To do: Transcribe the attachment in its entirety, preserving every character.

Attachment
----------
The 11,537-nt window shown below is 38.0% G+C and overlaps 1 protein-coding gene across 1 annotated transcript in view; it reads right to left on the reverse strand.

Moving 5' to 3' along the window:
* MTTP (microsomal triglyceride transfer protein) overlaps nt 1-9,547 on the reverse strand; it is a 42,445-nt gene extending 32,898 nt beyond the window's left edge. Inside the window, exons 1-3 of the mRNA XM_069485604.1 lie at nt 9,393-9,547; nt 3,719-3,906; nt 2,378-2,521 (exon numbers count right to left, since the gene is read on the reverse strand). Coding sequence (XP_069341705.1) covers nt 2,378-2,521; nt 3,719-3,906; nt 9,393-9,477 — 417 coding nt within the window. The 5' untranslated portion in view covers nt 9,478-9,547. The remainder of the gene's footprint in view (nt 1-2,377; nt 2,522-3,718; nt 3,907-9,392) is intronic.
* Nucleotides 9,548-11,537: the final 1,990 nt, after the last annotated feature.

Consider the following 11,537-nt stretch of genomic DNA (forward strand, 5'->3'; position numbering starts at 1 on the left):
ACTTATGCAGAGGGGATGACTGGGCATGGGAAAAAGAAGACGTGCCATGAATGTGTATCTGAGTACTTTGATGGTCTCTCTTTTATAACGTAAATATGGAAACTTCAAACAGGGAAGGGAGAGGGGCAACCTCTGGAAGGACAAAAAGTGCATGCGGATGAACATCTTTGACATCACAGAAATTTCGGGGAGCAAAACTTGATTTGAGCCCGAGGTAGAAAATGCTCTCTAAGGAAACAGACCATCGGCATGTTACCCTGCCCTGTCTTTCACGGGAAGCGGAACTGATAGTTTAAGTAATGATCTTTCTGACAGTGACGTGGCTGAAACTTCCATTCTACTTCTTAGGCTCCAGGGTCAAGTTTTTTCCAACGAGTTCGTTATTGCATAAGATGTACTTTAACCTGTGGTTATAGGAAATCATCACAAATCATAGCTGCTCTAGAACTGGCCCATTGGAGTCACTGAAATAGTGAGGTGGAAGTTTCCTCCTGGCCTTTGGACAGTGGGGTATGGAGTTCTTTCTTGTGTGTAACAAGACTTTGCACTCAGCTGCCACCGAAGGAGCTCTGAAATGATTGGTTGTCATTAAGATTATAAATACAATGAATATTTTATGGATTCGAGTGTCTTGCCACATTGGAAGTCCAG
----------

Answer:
The 11,537-nt window shown below is 38.0% G+C and overlaps 1 protein-coding gene across 1 annotated transcript in view; it reads right to left on the reverse strand.

Moving 5' to 3' along the window:
* MTTP (microsomal triglyceride transfer protein) overlaps nt 1-9,547 on the reverse strand; it is a 42,445-nt gene extending 32,898 nt beyond the window's left edge. Inside the window, exons 1-3 of the mRNA XM_069485604.1 lie at nt 9,393-9,547; nt 3,719-3,906; nt 2,378-2,521 (exon numbers count right to left, since the gene is read on the reverse strand). Coding sequence (XP_069341705.1) covers nt 2,378-2,521; nt 3,719-3,906; nt 9,393-9,477 — 417 coding nt within the window. The 5' untranslated portion in view covers nt 9,478-9,547. The remainder of the gene's footprint in view (nt 1-2,377; nt 2,522-3,718; nt 3,907-9,392) is intronic.
* Nucleotides 9,548-11,537: the final 1,990 nt, after the last annotated feature.

Consider the following 11,537-nt stretch of genomic DNA (forward strand, 5'->3'; position numbering starts at 1 on the left):
ACTTATGCAGAGGGGATGACTGGGCATGGGAAAAAGAAGACGTGCCATGAATGTGTATCTGAGTACTTTGATGGTCTCTCTTTTATAACGTAAATATGGAAACTTCAAACAGGGAAGGGAGAGGGGCAACCTCTGGAAGGACAAAAAGTGCATGCGGATGAACATCTTTGACATCACAGAAATTTCGGGGAGCAAAACTTGATTTGAGCCCGAGGTAGAAAATGCTCTCTAAGGAAACAGACCATCGGCATGTTACCCTGCCCTGTCTTTCACGGGAAGCGGAACTGATAGTTTAAGTAATGATCTTTCTGACAGTGACGTGGCTGAAACTTCCATTCTACTTCTTAGGCTCCAGGGTCAAGTTTTTTCCAACGAGTTCGTTATTGCATAAGATGTACTTTAACCTGTGGTTATAGGAAATCATCACAAATCATAGCTGCTCTAGAACTGGCCCATTGGAGTCACTGAAATAGTGAGGTGGAAGTTTCCTCCTGGCCTTTGGACAGTGGGGTATGGAGTTCTTTCTTGTGTGTAACAAGACTTTGCACTCAGCTGCCACCGAAGGAGCTCTGAAATGATTGGTTGTCATTAAGATTATAAATACAATGAATATTTTATGGATTCGAGTGTCTTGCCACATTGGAAGTCCAG